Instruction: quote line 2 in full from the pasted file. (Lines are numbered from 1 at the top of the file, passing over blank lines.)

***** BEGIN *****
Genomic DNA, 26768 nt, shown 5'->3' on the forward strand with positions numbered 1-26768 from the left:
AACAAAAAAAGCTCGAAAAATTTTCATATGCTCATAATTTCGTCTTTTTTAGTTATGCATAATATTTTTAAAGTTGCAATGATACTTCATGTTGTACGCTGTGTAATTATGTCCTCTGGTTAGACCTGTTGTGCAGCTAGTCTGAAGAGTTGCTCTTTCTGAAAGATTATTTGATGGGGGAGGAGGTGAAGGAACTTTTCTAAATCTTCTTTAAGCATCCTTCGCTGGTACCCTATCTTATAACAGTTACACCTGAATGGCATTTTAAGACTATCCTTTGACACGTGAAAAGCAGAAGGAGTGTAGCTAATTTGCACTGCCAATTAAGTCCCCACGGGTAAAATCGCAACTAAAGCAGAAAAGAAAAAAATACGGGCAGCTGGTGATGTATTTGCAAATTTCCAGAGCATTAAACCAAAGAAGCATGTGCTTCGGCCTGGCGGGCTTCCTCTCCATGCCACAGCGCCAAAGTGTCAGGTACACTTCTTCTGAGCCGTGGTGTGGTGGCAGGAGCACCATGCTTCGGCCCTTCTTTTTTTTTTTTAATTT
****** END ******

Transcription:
AACAAAAAAAGCTCGAAAAATTTTCATATGCTCATAATTTCGTCTTTTTTAGTTATGCATAATATTTTTAAAGTTGCAATGATACTTCATGTTGTACGCTGTGTAATTATGTCCTCTGGTTAGACCTGTTGTGCAGCTAGTCTGAAGAGTTGCTCTTTCTGAAAGATTATTTGATGGGGGAGGAGGTGAAGGAACTTTTCTAAATCTTCTTTAAGCATCCTTCGCTGGTACCCTATCTTATAACAGTTACACCTGAATGGCATTTTAAGACTATCCTTTGACACGTGAAAAGCAGAAGGAGTGTAGCTAATTTGCACTGCCAATTAAGTCCCCACGGGTAAAATCGCAACTAAAGCAGAAAAGAAAAAAATACGGGCAGCTGGTGATGTATTTGCAAATTTCCAGAGCATTAAACCAAAGAAGCATGTGCTTCGGCCTGGCGGGCTTCCTCTCCATGCCACAGCGCCAAAGTGTCAGGTACACTTCTTCTGAGCCGTGGTGTGGTGGCAGGAGCACCATGCTTCGGCCCTTCTTTTTTTTTTTTAATTT